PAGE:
Photo courtesy "Canadian Skater" magazine
From March 27 to 31, 1979, the world's top junior skaters gathered in Augsburg, West Germany for the second official World Junior Figure Skating Championships in history. Though historically recognized as World Junior Championships, this event had been simply termed an ISU International Junior Championship prior to 1978. Under the rules in place at the time, all skaters had to be nineteen years of age of under.
Both the competition and practice venues proved quite shocking to many of the 'hothouse' skaters in attendance. The main rink was covered by a roof, but was open to the elements on one side. The practice rink wasn't covered at all, and rain and snow frequently interrupted the young skaters' training. Let's take a look back at how things played out that spring in West Germany!
THE PAIRS AND ICE DANCE COMPETITIONS
A trio of Canadian pairs - Sherri Baier and Robin Cowan, Barbara Underhill and Paul Martini and Josie France and Paul Mills - had won the pairs event at this event the three years previous. In Augsburg, Kerry Leitch's pupils Lorri Baier and Lloyd Eisler had to settle for bronze behind two Soviet pairs, Veronika Pershina and Marat Akbarov and Larisa Selezneva and Oleg Makarov. Pershina and Akbarov's victory would prove to be the first of five consecutive wins for Soviet pairs at the World Junior Championships. At the time, they were coached by Stanislav Zhuk.
Tatiana Durasova and Sergei Ponomarenko
Twenty one couples from thirteen countries participated in the ice dance event. Natalia Dubova's students Tatiana Durasova and Sergei Ponomarenko defended the title they'd first won the year prior in Megève. They were the unanimous choice of the panel, and their free dance to "Flight Of The Bumblebee" drew rave reviews. Roy Bradshaw's students Kelly Johnson and Kris Barber received second place marks from the British and Canadian judges, but had to settle for bronze behind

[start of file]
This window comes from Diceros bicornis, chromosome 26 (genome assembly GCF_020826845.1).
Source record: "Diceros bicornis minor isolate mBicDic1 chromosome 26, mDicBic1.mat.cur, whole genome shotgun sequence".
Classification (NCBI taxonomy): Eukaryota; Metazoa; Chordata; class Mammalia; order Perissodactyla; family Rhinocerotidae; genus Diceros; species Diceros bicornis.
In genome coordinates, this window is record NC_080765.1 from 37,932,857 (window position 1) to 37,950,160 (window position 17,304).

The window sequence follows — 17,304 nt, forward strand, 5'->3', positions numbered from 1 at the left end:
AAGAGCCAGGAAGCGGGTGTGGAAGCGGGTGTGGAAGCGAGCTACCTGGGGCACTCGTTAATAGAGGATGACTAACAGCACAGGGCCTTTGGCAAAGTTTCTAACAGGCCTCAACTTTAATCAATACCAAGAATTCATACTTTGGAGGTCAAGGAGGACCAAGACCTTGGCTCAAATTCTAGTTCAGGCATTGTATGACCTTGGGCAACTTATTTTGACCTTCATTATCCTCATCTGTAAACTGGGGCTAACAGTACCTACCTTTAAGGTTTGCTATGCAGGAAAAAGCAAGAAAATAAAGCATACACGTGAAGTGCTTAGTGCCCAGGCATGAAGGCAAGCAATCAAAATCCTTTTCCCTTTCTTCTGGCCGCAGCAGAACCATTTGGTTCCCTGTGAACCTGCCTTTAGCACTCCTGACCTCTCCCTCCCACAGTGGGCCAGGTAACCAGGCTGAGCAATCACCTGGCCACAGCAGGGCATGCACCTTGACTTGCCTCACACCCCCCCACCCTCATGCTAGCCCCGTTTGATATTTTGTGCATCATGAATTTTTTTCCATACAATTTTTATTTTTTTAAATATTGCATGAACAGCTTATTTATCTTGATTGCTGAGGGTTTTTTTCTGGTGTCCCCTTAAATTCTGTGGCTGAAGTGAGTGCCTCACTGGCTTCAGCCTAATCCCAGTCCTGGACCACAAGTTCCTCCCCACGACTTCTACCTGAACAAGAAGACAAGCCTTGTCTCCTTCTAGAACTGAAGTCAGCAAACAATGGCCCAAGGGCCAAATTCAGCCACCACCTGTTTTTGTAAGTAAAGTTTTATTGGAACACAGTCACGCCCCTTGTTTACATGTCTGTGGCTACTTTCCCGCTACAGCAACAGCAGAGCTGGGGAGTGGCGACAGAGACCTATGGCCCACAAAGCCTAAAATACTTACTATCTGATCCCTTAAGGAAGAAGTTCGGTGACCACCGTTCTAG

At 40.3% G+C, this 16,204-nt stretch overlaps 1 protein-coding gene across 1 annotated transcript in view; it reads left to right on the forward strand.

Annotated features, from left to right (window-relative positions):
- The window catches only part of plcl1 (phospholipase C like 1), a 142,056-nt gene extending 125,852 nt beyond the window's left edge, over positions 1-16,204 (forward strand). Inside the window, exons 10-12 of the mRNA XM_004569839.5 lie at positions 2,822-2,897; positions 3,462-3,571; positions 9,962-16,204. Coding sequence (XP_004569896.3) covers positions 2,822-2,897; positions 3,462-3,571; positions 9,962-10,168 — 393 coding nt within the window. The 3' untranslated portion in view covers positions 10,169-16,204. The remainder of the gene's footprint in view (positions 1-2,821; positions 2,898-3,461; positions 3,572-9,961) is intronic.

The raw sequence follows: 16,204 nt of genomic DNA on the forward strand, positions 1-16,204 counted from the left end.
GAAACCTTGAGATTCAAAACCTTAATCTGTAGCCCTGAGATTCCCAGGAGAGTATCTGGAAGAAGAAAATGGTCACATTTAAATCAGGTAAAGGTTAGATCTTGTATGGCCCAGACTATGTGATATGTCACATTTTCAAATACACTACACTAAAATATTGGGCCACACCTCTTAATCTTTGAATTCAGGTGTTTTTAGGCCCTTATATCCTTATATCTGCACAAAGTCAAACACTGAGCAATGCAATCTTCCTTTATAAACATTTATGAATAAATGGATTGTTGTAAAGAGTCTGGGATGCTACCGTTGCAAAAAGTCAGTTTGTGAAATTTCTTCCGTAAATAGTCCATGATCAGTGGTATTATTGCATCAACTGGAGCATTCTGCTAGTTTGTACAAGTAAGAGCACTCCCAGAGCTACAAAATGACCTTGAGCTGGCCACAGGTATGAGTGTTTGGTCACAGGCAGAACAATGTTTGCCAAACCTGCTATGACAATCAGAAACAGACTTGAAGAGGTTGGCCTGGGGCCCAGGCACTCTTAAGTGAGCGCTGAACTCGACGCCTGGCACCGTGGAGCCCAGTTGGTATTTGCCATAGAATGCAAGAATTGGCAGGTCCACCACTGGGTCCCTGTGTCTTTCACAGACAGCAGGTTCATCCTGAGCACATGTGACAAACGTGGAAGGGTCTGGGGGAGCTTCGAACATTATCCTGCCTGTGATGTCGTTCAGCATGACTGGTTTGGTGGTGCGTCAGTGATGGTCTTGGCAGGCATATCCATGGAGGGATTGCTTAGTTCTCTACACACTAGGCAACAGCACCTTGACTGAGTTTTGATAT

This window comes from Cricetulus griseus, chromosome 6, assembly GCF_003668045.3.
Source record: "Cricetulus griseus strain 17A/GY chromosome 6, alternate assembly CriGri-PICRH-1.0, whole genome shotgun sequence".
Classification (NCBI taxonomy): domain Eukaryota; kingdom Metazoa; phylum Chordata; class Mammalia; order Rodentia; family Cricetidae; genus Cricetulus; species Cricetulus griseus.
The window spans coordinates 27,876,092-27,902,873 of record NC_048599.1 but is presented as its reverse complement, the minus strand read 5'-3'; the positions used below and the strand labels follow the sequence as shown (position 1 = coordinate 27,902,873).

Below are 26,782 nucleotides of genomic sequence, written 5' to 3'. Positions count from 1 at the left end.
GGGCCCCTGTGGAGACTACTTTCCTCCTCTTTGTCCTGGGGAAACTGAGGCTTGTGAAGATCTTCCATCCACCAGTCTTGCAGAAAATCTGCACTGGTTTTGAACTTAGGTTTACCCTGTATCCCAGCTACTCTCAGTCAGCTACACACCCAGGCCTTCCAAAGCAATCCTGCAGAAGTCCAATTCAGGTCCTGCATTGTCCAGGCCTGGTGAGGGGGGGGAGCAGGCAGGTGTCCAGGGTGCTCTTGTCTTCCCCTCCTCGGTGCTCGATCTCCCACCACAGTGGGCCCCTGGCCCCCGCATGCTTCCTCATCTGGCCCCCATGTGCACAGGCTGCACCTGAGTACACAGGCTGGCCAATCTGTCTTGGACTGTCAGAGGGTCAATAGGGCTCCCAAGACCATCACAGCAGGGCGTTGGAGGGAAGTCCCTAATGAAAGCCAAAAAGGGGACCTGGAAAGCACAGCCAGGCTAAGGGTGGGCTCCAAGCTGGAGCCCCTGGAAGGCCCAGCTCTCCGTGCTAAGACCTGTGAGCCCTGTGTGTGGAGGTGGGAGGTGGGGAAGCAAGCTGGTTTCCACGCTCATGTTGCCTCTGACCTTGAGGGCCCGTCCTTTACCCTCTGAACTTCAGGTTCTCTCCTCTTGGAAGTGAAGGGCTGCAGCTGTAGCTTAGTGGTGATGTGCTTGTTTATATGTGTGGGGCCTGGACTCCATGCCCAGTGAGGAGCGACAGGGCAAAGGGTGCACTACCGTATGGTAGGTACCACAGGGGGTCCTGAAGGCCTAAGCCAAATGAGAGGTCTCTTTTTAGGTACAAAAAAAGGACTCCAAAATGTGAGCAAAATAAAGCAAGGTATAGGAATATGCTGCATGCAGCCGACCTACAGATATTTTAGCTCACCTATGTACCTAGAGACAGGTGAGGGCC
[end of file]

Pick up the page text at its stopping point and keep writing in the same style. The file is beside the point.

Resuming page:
Lyudmila Pakhomova's students Elena Batanova and Andrei Antonov.
Elena Batanova, Lyudmila Pakhomova and Andrei Antonov
Americans Elisa Spitz and Scott Gregory finished second. In her book "Figure Skating History: The Evolution Of Dance On Ice", Lynn Copley-Graves recalled, "They had less than two months to learn the Starlight Waltz and change their OSP to a full-sequence dance because U.S. Silver Dance was not formatted the same as Junior World Dance." West Germans Elke and Dieter Kwiet, the children of 1959 World Roller Dance Champions Rita Paucka and Klaus-Peter Kwiet, placed sixth. They managed to defeat the third Soviet team, Oksana Gusakova and Genrikh Sretenski, who were students of Tatiana Tarasova. Their placement was considered quite an upset at the time.
Bobby Beauchamp, Vitali Egorov and Alexandr Fadeev on the podium
In winning the men's competition, Kharkov's Vitali Egorov made history as the first Soviet singles skater to claim the title. America's Bobby Beauchamp finished second, becoming the first skater of colour to win a medal at the World Junior Championships. A young Alexandr Fadeev finished third. Canada's two entries, Brad McLean and Darin Mathewson, placed a disappointing thirteenth and fourteenth. As Canadian men had won the event the previous two years, there was 'much talk' about the CFSA's decision to send two novice men instead of Brian Orser, the Canadian junior champion who had landed a triple Axel at that year's Nationals. Orser planned on moving up to the senior ranks and was given an international assignment at that autumn's Vienna Cup instead.
Left: Elaine Zayak. Right: Manuela Ruben. Photos courtesy "Canadian Skater" magazine.
To the delight of the West German audience, fifteen year old Manuela Ruben was in first place after the women's school figures. Though a talented free skater, Ruben proved no match for thirteen year old Elaine Zayak of Paramus, New Jersey. Zayak, the second youngest skater in the event, brought the house down with a free skate jam-packed with triple jumps. Ruben took the silver, less than a point and one ordinal placing ahead of Zayak's teammate Jacki Farrell. Daniela Massanneck of West Germany and Petra Schruf of Austria placed fourth and fifth. The CFSA and Mrs. Ellen Burka agreed that "it was better for [Tracey Wainman] to stay home" and Kay Thomson placed a creditable sixth in her international debut.
An interesting footnote about this event is the fact that it was the first time ever that a future World Champion won a medal in all four disciplines at the World Junior Championships.
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